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our head several times already. we will continue to keep an eye on what goes on, on islands like this. they are wondering what comes next, especially as they continually tell me they have never seen anything like this and have nothing left of their lives. john? >> to that point, paula, never seen anything like this and have nothing left. as you get on the ground and start hearing these stories from the locals, what do they need the most and what do they lack the most? i'm assuming power, communications, infrastructure is priority one. >> reporter: yeah. john, we're just going to hold on and deal with some audio for you. can you hear me now, john? >> loud and clear. >> reporter: thank you, john. apologies for dealing with some adversity here. as we continue from man-o-war, they continually are trying to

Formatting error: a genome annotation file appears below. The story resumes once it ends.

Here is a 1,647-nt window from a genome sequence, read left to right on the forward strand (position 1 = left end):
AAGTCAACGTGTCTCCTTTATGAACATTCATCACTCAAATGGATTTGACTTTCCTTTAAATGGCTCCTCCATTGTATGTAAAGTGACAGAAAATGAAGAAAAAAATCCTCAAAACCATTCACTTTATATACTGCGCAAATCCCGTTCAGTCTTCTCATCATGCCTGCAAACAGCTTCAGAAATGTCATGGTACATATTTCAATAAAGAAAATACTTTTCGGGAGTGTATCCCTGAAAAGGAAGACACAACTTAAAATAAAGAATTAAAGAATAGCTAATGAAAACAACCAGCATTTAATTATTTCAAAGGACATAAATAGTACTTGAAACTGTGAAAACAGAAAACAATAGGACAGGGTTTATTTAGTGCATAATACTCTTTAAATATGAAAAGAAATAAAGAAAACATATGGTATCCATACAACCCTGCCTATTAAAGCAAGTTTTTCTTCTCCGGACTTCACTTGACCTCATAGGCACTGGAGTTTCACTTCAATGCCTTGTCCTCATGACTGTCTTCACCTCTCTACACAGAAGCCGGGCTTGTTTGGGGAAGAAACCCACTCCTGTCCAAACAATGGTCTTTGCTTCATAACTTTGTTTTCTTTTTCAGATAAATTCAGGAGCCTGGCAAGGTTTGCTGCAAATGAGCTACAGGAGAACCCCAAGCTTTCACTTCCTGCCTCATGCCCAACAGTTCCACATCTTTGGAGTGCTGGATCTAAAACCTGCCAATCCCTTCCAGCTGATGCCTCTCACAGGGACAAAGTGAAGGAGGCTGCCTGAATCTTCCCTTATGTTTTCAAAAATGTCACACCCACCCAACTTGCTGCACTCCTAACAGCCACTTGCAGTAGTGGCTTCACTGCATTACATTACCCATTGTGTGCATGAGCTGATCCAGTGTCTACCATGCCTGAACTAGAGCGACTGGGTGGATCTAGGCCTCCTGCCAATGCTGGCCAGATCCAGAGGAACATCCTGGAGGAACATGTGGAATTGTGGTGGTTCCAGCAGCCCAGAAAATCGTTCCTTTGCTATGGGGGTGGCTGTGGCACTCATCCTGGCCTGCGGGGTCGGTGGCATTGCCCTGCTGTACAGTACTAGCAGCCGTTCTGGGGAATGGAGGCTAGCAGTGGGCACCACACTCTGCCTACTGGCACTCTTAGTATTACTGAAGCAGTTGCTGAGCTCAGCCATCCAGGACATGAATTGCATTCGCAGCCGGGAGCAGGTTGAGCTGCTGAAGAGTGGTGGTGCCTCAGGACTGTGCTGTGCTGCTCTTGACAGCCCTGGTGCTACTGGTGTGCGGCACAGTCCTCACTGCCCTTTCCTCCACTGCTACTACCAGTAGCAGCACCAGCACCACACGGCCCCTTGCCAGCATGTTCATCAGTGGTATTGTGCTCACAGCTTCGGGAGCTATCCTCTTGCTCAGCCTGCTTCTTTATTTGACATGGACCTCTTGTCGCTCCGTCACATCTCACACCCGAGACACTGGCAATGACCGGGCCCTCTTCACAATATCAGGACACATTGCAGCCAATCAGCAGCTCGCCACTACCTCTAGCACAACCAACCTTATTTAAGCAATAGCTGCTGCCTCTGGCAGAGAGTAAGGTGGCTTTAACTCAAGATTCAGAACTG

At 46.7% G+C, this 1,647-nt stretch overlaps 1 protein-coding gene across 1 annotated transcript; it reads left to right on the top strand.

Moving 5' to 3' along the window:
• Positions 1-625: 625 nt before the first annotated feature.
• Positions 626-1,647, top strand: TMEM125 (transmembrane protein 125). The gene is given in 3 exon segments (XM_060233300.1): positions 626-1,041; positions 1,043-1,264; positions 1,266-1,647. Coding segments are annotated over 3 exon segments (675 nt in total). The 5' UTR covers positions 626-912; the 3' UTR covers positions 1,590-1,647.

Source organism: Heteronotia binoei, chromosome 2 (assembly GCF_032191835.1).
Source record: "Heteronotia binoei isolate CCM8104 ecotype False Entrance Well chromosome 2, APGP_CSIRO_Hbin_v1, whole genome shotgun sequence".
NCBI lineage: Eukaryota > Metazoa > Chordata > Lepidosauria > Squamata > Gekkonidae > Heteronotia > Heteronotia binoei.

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figure out what comes next. desperation is starting to set in. remember, this is day four. the message that we continually hear from everyone is that they need help. they need it, and they need it all. we finally had medical help come to this island right now. a doctor is on sight, to try to have a look at kids, to see if they're okay. some of the people they need to get to have not had help in four days and we're talking -- they went through this traumatic experience, trying to survive this category 4, 5 storm and still now wondering where the help s that seems to be part of the problem. when i continually talk to them about it, they say no one has come. they don't know where anybody is. and what they want now is that help they desperately need and a plan forward. how do they recover from this? >> paula, help our viewers in the united states understand this more if they don't understand the vast swath that is the bahamas. man-o-war cay. the government in nassau trying